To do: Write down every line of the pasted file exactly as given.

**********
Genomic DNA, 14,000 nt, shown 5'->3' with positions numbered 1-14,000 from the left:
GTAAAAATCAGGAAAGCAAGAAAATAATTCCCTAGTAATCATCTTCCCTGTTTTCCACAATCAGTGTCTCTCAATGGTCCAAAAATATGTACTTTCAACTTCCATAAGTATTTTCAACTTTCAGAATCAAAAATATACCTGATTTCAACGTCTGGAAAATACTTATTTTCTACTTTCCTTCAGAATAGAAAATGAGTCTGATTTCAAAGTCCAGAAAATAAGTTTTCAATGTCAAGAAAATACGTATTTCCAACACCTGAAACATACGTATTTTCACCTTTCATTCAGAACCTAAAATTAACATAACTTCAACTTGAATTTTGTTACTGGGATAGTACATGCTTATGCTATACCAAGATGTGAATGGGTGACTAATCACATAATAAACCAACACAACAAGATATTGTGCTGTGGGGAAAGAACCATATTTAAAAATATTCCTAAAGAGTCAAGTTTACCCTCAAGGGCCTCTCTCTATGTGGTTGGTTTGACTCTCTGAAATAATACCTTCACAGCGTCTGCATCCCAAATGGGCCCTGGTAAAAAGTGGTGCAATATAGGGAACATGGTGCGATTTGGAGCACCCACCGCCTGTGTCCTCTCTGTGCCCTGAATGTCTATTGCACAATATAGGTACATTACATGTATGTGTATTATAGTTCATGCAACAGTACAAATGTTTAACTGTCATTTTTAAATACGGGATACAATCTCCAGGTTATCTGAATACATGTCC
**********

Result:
Genomic DNA, 14,000 nt, shown 5'->3' with positions numbered 1-14,000 from the left:
GTAAAAATCAGGAAAGCAAGAAAATAATTCCCTAGTAATCATCTTCCCTGTTTTCCACAATCAGTGTCTCTCAATGGTCCAAAAATATGTACTTTCAACTTCCATAAGTATTTTCAACTTTCAGAATCAAAAATATACCTGATTTCAACGTCTGGAAAATACTTATTTTCTACTTTCCTTCAGAATAGAAAATGAGTCTGATTTCAAAGTCCAGAAAATAAGTTTTCAATGTCAAGAAAATACGTATTTCCAACACCTGAAACATACGTATTTTCACCTTTCATTCAGAACCTAAAATTAACATAACTTCAACTTGAATTTTGTTACTGGGATAGTACATGCTTATGCTATACCAAGATGTGAATGGGTGACTAATCACATAATAAACCAACACAACAAGATATTGTGCTGTGGGGAAAGAACCATATTTAAAAATATTCCTAAAGAGTCAAGTTTACCCTCAAGGGCCTCTCTCTATGTGGTTGGTTTGACTCTCTGAAATAATACCTTCACAGCGTCTGCATCCCAAATGGGCCCTGGTAAAAAGTGGTGCAATATAGGGAACATGGTGCGATTTGGAGCACCCACCGCCTGTGTCCTCTCTGTGCCCTGAATGTCTATTGCACAATATAGGTACATTACATGTATGTGTATTATAGTTCATGCAACAGTACAAATGTTTAACTGTCATTTTTAAATACGGGATACAATCTCCAGGTTATCTGAATACATGTCC